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Parylene Solves Biocompatibility and Reliability Challenges Facing Designers

Designers and manufacturers over a broad industry spectrum often seek key competitive advantages through the use of conformal coatings to preserve or enhance one or more key properties or functions. These desired functions may be electrical and barrier protection, dry film lubricity, stabilization of delicate microstructures, biocompatibility, antimicrobial features or a combination of one or more of these properties. Advances in technology have driven many part sizes and complexities beyond the capabilities of many traditional conformal coatings.

Posted in: Webinars, On-Demand Webinars, Coatings & Adhesives

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The Truth about Parylene Coating & Medical Devices

Parylene is the generic name for members of a unique polymer series. Parylene conformal coatings represent a distinct family of organic polymeric coating materials that are polycrystalline and linear in nature, with innumerable commercial applications. Resilient, dielectric, and pinhole-free, parylenes are frequently selected for use with products subjected to ongoing conditions of duress that might otherwise diminish their performance.

Posted in: White Papers, White Papers, Coatings & Adhesives

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Design to Manufacturing: Complete Support for High-Precision Components

The medical device, aerospace, and automotive industries are fast-moving, complex, and highly competitive. They demand suppliers who are willing and able to meet even the most rigorous production requirements, quality standards, and timetables.

Posted in: White Papers, Coatings & Adhesives

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The Fast Guide to Protecting COTS Electronics with Conformal Coatings: The Basics of Acrylic, Silicone, Urethane and Parylene Conformal Coatings

Commercial off-the-shelf (COTS) electronics are used frequently for military and aerospace applications. They need to provide unquestionable performance, operating without fail under often extreme, severe, and rugged circumstances for extended periods of time. Some COTS applications that demand solutions superior to normal use are:

Posted in: White Papers, White Papers, Coatings & Adhesives

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Solving the Challenges of Grounding and Bonding Composite Airframes

Weight-saving composite airframes create new challenges in providing reliable grounding and bonding systems.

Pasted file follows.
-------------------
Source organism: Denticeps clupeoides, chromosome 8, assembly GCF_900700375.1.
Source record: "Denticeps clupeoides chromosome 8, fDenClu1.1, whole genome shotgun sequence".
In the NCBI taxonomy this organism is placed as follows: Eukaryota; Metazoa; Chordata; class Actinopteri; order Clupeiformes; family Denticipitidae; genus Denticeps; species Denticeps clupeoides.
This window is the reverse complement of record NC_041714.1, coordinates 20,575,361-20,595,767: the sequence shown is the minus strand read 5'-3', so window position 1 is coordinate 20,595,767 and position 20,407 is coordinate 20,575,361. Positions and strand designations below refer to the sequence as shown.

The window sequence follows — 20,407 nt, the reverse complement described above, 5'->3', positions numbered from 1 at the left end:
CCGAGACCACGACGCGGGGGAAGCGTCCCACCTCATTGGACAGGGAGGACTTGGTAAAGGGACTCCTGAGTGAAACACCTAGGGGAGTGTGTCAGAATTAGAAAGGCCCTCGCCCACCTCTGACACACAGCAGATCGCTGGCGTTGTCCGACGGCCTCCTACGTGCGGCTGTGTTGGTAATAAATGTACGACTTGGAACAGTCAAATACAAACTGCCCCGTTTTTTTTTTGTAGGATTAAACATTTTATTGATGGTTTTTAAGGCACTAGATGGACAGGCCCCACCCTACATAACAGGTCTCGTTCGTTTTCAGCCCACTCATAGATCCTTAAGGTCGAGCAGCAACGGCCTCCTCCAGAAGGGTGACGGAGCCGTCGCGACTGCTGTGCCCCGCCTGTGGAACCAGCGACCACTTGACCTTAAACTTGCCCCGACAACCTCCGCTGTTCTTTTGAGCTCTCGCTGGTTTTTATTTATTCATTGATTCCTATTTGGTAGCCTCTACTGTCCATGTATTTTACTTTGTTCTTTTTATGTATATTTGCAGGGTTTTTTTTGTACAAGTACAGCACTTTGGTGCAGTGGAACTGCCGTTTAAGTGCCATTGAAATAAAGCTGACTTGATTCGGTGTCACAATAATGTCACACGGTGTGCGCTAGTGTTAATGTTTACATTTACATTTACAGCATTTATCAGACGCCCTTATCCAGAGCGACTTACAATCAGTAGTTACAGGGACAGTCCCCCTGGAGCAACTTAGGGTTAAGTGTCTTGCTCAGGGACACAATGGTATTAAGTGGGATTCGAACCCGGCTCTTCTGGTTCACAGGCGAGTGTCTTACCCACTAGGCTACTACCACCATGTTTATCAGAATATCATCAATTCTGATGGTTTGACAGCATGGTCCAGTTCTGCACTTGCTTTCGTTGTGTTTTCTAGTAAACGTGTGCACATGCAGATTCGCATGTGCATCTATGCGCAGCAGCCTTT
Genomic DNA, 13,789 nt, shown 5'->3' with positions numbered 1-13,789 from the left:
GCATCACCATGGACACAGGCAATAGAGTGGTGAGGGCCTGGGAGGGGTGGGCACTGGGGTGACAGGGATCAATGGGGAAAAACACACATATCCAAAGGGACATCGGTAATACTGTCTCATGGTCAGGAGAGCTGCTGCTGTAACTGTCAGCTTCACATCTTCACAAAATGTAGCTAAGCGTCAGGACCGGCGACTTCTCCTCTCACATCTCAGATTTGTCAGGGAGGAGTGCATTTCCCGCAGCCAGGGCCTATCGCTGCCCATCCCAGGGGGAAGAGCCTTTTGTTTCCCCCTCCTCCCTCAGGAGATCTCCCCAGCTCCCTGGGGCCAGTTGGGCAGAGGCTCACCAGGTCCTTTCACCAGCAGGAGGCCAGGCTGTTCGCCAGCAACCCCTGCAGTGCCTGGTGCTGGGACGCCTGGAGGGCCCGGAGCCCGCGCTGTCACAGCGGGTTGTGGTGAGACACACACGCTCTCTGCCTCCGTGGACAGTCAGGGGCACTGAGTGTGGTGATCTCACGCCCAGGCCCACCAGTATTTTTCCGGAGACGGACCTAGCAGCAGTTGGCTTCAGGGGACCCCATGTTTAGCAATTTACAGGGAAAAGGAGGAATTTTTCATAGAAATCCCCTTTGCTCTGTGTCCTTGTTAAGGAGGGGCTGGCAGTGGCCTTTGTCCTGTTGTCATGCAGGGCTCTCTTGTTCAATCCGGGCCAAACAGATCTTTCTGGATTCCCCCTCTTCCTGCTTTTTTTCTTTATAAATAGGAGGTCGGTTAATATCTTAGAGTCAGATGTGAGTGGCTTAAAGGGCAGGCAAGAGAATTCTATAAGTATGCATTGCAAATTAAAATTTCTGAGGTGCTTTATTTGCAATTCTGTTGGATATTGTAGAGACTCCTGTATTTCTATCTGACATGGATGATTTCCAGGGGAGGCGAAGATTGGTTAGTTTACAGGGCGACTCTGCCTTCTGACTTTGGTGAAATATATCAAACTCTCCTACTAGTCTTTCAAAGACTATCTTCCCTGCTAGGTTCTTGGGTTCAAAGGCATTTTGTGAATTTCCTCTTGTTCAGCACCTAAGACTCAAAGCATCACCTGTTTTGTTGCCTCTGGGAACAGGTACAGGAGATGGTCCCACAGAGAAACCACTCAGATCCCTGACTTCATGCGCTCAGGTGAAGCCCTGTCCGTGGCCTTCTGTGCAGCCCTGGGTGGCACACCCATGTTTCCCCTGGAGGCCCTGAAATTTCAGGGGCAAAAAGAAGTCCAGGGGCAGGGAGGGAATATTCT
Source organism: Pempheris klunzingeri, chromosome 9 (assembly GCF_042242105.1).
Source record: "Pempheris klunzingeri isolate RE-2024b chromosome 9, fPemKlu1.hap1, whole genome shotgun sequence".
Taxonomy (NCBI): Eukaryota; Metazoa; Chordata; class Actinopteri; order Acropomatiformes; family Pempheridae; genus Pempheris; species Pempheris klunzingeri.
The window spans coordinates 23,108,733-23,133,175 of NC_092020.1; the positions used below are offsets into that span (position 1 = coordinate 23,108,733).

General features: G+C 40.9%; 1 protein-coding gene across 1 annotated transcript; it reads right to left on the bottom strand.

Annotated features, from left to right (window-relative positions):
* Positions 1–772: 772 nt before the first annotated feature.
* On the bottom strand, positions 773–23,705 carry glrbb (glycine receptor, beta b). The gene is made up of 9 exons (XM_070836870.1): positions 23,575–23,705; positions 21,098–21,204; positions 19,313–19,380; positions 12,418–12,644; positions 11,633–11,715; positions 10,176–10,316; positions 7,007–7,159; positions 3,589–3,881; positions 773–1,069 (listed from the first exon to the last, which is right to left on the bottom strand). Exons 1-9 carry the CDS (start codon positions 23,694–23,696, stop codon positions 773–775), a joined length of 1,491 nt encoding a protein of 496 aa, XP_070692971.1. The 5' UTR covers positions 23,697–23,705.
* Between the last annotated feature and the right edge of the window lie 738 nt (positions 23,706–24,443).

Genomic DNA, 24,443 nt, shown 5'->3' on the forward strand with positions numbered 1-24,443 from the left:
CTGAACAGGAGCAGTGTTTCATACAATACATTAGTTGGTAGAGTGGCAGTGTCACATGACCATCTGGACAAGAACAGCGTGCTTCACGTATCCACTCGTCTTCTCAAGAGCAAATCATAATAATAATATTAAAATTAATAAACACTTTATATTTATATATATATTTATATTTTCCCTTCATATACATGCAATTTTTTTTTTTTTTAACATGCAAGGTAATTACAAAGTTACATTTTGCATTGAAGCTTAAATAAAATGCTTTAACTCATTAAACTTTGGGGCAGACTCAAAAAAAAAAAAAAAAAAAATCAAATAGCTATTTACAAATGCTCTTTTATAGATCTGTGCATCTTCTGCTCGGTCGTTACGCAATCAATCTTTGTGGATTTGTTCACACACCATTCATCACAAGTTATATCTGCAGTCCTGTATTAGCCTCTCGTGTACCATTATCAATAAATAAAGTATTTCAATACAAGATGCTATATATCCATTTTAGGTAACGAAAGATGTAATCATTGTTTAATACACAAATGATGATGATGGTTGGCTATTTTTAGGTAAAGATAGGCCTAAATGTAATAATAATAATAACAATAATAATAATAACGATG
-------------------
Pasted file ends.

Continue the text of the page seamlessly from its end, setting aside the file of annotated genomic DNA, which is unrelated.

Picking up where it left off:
Posted in: On-Demand Webinars, Composites

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Regenerable Trace-Contaminant Sorbent for the Primary Life Support System (PLSS)

This technology has applications in air-revitalization systems on spacecraft, submarines, automobiles, and commercial aircraft. Lyndon B. Johnson Space Center, Houston, Texas The NASA objective of expanding the human experience into the far reaches of space requires the development of regenerable life support systems. This work addresses the development of a regenerable air-revitalization system for trace-contaminant (TC) removal for the spacesuit used in extravehicular activities (EVAs). Currently, a bed of granular activated carbon is used for TC control. The carbon is impregnated with phosphoric acid to enhance ammonia sorption, but this also makes regeneration difficult, if not impossible. Temperatures as high as 200 °C have been shown to be required for only partial desorption of ammonia on time scales of 18,140 hours. Neither these elevated temperatures nor the long time needed for sorbent regeneration are acceptable. Thus, the activated carbon has been treated as an expendable resource, and the sorbent bed has been oversized in order to last throughout the entire mission.

Posted in: Briefs, TSP

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Lithium Fluoride as a Polysulfide Shuttle Inhibitor for Lithium Sulfur Chemistry

This invention imparts properties such as reinforcement, enhanced tensile strength, and/or electrical and thermal conductivity to composites. Lyndon B. Johnson Space Center, Houston, Texas In a lithium sulfur cell, the reduction of sulfur to lithium sulfide is a critical series of reactions that provides a large theoretical capacity of 1,672 mAh/g sulfur. One of many challenges in this system is the solubility of generated lithium polysulfides during the charge/discharge process. These polysulfides derived from the reduction of elemental sulfur are soluble in organic electrolytes, and can be reduced at the anode, causing an undesired reaction. Polysulfide species can also accumulate at the surface of the cathode and be further reduced to lower-order polysulfides such as Li2S2 or Li2S. The insulating nature of these lower-order polysulfides blocks the electron pathway on the carbon cathode.

Posted in: Briefs, TSP

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